A popular parameterization of the negative binomial distribution is by $\mu$ and $r$, which represent mean and dispersion, respectively. The probability mass function states: $$ \text{P(x = k)} = \frac{\Gamma(r + k)}{k! \Gamma(r)} \cdot \Bigg( \frac{r}{r + \mu} \Bigg)^r \Bigg( \frac{\mu}{r + \mu} \Bigg)^k $$

A common way to infer population parameter $r, \mu$ from samples is to use maximum likelihood estimation.


There is a relationship between $\mu, \sigma^2, r$, which is $$ r = \frac{\mu^2}{\sigma^2 - \mu} $$

I was wondering if this would be a reasonable way to infer population parameters:

  1. calculate sample mean $\bar x$ and sample variance $s^2$
  2. infer the population dispersion as $$\hat r = \frac{\bar x^2}{s^2 - \bar x}$$

Yes, this is a reasonable way. It is called a "Method of Moments" (MoM) estimator, as it uses the first two sample moments to calculate the estimate. Often, for the negative binomial distribution, it's actually a pretty good estimator - but by no means always.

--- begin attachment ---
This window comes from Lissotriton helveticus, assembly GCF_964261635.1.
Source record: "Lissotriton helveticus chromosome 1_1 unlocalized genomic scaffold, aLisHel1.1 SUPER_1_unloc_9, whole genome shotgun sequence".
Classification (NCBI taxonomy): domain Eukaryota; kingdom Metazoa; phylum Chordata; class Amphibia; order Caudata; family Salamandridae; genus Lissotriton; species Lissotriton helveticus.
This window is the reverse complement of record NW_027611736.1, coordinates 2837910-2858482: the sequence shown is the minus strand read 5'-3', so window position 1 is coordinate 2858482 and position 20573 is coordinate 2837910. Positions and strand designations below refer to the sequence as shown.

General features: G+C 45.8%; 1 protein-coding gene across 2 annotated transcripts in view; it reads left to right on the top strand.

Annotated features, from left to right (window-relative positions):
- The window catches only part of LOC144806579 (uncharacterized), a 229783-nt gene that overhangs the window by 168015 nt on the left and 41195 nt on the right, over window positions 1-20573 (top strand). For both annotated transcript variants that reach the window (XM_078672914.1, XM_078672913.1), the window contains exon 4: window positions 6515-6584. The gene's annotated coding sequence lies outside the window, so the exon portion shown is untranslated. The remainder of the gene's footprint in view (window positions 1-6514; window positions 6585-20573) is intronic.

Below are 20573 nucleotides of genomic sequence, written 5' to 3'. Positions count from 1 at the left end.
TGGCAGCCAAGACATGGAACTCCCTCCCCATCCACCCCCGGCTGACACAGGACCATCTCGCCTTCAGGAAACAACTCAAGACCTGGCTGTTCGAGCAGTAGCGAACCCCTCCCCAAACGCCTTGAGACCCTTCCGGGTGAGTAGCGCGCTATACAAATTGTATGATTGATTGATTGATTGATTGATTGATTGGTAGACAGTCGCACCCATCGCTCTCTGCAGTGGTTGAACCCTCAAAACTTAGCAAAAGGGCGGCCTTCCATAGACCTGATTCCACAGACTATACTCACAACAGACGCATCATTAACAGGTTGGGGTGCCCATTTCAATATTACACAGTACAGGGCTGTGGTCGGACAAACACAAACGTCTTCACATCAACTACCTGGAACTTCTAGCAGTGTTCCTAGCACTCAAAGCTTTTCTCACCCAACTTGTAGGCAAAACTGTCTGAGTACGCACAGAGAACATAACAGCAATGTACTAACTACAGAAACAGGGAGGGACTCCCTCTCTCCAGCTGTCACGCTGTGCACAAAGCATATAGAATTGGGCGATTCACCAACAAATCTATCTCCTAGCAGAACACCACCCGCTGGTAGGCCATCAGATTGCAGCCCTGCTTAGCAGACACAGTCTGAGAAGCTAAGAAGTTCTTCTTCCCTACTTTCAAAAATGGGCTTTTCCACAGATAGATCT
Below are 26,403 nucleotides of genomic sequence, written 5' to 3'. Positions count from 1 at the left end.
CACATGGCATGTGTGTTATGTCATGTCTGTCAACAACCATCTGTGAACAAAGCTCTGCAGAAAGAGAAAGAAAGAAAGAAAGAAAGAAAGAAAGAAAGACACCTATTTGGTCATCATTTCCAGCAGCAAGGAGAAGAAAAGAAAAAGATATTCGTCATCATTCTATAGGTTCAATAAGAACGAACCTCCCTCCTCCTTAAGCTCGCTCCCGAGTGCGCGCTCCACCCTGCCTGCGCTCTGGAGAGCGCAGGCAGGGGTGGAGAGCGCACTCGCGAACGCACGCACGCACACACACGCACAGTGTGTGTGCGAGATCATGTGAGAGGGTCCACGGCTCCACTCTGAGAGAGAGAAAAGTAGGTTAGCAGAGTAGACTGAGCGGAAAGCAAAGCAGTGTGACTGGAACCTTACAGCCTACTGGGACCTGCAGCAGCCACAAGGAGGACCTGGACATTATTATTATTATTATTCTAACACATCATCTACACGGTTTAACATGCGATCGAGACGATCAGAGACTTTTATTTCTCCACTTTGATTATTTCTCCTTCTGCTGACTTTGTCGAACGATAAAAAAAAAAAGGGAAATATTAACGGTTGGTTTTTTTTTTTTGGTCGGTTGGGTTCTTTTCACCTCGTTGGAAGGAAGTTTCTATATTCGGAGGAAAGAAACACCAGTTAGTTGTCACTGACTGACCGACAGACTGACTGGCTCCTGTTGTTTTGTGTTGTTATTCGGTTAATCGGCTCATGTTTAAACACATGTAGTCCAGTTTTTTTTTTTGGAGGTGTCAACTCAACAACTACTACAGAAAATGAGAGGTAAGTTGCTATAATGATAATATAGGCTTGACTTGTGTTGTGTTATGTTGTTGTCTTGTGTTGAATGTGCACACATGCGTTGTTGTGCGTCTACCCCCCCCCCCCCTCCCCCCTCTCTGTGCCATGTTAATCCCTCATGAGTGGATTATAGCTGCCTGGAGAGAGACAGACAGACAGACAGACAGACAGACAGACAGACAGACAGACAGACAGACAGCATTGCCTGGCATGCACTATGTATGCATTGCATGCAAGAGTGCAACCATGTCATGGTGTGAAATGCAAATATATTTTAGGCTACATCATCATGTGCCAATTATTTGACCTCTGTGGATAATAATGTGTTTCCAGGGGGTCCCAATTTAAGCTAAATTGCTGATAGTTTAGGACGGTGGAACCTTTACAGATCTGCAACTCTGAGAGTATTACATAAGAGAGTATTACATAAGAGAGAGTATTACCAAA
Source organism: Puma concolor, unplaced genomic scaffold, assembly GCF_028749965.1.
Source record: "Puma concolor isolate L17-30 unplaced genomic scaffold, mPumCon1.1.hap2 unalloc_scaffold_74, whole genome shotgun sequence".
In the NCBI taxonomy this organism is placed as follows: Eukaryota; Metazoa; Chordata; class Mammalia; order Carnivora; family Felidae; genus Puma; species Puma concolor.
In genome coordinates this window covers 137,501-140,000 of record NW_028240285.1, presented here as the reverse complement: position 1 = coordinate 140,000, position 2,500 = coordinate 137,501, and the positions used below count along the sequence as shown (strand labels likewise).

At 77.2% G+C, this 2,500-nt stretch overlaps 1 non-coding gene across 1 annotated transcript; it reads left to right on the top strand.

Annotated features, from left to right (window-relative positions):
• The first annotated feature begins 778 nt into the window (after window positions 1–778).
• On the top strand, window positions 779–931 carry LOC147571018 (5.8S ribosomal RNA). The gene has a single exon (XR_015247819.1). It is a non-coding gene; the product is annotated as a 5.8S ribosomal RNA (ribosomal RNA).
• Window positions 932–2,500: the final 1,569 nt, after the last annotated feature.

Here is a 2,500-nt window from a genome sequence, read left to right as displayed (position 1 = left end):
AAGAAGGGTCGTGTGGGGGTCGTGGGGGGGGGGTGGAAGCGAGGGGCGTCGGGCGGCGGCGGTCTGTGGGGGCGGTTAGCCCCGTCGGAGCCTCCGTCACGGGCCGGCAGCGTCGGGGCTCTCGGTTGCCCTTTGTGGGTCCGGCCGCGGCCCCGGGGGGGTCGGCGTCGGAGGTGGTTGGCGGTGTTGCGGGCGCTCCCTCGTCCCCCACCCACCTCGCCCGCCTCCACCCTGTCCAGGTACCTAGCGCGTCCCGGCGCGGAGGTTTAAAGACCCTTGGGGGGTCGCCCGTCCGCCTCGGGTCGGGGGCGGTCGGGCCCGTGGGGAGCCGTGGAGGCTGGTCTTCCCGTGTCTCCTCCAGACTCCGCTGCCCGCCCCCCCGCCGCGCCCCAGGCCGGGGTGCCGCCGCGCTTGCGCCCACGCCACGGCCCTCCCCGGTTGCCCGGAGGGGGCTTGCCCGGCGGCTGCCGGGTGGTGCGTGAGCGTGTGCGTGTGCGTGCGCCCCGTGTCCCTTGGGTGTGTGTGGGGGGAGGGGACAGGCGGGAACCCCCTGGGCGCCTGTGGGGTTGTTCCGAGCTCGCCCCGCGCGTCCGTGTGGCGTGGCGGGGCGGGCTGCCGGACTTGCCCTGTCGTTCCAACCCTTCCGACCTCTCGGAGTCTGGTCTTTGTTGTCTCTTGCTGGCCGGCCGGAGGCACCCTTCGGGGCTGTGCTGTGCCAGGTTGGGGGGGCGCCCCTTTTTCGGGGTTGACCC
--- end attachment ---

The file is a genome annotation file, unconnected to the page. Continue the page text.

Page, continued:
Having said this, though, it can easily be, especially with small samples and not much overdispersion, that $s^2 \leq \bar{x}$, in which case you have a problem. In this case, the MLE doesn't exist either. Other estimators can be found in Estimating the Negative Binomial Dispersion Parameter.

  • $\begingroup$ For the method of moments estimator, I will need to calculate sample variance first. Should I use "n-1" or "n" as the denominator? I understand the sample variance should be corrected for normal distribution, but should I also correct for negative binomial distribution? $\endgroup$
    – Taotao Tan
    Jan 16 at 4:48

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